Well, that’s the spin I’m putting on my phone call to Judsons Plumbing yesterday. To be honest, I feel totally emasculated. I finally had to admit that fixing a leaky kitchen sink faucet was beyond me.
After my first quasi-successful fix-it attempt it took me a week to come to this conclusion. By “quasi,” I mean that I got the single-handle Moen faucet back together after disassembling it down to the cartridge and then not being able to figure how the damn thing came out.
With some struggle I was able to get the faucet into working order again, aside from the minor detail that the hot and cold water directions were reversed. I told my wife that this was a positive, not a negative, as you always hear that people should stimulate their brains by trying new things as they get older to reduce the risk of getting Alzheimer’s.
However, after several days of either scalding my hands when I wanted to rinse them, or starting to wash dishes in cool water, the notion of calling a plumber began to grow on me. After fifteen years of marriage Laurel knew better than to press the subject, recognizing that this was a sensitive area for me—risking my manhood by asking a professional for help with a simple household repair.
She’d merely say things like, “I’m starting to get used to turning the handle to the right to get hot water. Probably by the time the cartridge gives out completely it will seem absolutely natural to me.”
I tried to garner psychological support on the Internet. I read Doug’s tale about how he tried to replace a Moen faucet cartridge and got in over his head. I poured over Kent’s discovery that he needed a Moen Core Puller, whatever the heck that is. I also took heart when I saw Kent’s mention that he worked on motorcycles yet still had problems with a Moen faucet repair.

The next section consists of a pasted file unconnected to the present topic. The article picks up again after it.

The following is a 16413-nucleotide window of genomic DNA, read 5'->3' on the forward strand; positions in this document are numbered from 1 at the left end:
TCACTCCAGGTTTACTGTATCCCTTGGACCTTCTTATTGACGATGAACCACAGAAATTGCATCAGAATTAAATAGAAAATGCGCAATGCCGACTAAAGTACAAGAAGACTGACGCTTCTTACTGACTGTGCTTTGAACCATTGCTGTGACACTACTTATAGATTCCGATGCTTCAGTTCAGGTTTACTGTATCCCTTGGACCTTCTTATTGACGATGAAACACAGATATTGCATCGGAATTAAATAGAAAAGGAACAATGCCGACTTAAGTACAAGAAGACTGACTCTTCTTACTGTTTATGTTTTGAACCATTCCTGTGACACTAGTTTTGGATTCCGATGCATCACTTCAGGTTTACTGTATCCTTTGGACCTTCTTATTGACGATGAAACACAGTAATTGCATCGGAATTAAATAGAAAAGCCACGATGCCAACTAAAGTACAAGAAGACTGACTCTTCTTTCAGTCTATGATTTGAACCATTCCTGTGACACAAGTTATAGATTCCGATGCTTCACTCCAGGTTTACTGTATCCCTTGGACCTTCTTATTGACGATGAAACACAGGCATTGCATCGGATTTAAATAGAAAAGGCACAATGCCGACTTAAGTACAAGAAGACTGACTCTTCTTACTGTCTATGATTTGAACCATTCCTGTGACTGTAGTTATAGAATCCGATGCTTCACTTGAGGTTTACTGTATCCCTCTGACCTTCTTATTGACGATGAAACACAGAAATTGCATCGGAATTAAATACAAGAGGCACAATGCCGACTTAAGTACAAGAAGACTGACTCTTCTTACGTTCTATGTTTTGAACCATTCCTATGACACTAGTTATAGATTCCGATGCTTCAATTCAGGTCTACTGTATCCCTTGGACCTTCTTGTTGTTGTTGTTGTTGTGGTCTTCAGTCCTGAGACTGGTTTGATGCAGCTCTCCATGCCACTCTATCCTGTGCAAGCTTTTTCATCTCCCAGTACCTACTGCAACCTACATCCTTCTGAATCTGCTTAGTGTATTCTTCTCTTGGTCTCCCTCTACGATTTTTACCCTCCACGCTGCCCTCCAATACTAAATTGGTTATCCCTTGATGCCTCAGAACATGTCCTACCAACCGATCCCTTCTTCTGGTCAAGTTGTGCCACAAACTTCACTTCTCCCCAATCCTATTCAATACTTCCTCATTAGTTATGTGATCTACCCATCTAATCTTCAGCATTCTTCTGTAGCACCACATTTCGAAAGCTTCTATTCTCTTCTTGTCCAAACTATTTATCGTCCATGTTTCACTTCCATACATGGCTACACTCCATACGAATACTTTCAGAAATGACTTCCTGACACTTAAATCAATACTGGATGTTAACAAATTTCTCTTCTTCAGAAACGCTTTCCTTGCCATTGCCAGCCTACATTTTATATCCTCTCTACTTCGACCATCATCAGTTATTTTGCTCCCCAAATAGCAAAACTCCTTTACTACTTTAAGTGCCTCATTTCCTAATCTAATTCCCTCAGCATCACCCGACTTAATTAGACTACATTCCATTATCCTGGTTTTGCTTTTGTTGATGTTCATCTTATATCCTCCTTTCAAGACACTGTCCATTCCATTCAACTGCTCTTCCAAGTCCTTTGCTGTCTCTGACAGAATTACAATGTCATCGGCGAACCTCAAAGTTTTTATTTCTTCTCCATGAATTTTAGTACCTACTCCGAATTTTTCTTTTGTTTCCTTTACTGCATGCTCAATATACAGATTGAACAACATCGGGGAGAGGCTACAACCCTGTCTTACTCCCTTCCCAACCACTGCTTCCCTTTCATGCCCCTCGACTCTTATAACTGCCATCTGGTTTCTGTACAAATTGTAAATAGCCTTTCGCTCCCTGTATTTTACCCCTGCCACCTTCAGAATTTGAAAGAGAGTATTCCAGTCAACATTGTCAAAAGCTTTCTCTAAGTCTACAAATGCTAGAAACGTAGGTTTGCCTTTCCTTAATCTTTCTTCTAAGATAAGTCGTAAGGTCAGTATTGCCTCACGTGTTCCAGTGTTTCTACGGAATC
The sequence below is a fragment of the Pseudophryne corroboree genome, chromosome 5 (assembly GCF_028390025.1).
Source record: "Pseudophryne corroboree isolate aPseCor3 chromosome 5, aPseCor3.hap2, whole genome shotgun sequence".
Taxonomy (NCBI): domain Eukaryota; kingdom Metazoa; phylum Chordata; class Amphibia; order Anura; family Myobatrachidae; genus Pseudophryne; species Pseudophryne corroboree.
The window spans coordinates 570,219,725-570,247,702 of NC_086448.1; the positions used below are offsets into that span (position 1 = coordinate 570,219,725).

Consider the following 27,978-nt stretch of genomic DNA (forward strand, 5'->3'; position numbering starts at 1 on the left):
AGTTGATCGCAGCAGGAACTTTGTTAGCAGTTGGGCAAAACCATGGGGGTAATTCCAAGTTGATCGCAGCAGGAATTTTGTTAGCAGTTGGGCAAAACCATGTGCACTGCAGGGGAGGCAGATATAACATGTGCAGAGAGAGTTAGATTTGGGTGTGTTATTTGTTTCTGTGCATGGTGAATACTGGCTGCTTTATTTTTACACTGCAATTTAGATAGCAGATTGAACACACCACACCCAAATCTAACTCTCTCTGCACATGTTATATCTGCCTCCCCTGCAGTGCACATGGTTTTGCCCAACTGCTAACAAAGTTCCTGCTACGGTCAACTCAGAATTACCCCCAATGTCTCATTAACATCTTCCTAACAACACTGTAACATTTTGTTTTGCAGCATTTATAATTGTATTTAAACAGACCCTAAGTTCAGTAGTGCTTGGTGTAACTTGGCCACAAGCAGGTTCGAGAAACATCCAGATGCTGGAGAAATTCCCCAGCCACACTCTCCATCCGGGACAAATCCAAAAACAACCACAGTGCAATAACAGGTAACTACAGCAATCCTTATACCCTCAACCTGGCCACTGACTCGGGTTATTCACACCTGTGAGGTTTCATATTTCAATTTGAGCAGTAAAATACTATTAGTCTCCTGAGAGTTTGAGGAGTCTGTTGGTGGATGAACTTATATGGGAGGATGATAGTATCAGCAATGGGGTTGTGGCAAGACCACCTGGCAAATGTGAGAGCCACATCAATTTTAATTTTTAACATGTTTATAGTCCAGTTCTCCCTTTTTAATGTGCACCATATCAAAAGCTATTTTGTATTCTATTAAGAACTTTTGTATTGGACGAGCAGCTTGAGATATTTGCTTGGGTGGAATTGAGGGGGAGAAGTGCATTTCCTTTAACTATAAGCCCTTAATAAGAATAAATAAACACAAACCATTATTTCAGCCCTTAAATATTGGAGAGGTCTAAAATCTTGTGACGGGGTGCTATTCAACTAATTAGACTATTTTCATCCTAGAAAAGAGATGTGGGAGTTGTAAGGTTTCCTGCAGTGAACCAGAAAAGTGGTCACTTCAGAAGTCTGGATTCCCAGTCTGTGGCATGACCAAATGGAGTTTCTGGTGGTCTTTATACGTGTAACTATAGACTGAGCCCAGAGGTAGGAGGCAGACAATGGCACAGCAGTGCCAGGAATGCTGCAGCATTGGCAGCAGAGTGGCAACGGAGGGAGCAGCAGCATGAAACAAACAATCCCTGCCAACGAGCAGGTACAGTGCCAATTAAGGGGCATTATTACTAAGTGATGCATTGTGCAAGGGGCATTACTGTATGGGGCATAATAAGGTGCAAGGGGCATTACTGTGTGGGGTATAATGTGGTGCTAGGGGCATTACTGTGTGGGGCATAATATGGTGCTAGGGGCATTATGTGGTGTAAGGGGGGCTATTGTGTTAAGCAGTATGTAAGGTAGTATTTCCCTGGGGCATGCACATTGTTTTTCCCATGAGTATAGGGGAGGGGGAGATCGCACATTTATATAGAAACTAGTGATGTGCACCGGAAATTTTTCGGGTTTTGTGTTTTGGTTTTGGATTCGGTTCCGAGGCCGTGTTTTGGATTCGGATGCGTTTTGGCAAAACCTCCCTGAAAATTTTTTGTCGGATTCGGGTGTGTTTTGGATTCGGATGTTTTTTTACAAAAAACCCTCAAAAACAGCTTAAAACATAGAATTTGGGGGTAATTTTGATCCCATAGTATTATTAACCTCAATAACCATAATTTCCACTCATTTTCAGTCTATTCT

“Hey, maybe real men actually do call plumbers,” I began to think. I pondered Kent’s manly advice:
So what's the point of this story and what does it have to do with motorcycling? That's pretty simple really. It's lessons learned about doing things yourself instead of paying an expert to do the job for you. Before beginning a job asking yourself some basic questions can save a lot of grief.
--Have you done a repair like this before?
--If you've not done the repair before, have you done one in the past that was similar enough to prepare you for the current task?
--Do you have the mechanical skills needed to complete the job?
--Do you have the manual/instructions for the job?
--Do you have the correct tools?
--If you don't have the tools, is it more economical to purchase the tools, or pay someone to do the job that does have them?
--How long will it take you to do the job, and would it be more economical to pay someone that has the knowledge and equipment that enables them do it efficiently?
--Is help available if you run into trouble and need advice?
--Do you have a back up plan if you find you cannot complete the job?
--Finally, do you have a blacksmith hammer when all else fails?
My answer to each of these questions was “No” or “I have no clue.” I reached for the phone and dialed Judsons before I lost my nerve.
“Judsons. How may I help you?”
“I need some plumbing assistance.”
“What’s the problem?”
“We’ve got a leaky faucet.”
At that point I envisioned the woman putting me on hold while she ran into the Judsons break room and regaled her fellow staff with the customer story of the day. “Hey, you won’t believe this. A guy just called and wants help with a simple leaky faucet. What a weenie! What a wuss!”
As unlikely as this scenario might be (after all, home repair-challenged men are the bread and butter of a plumbing company like Judsons), I found myself starting to babble to the woman about Doug and Kent and core pullers and how I got the faucet disassembled and (more or less) put back together.
Then I became uncomfortably conscious of my male defensiveness and shut up. She said “Would next Tuesday work out for you?” “Sure.”
Hanging up the phone, I went upstairs, turned on the TV, and grabbed the remote control. Switching channels whenever I pleased, I began to feel like a man again.
At least, until Tuesday.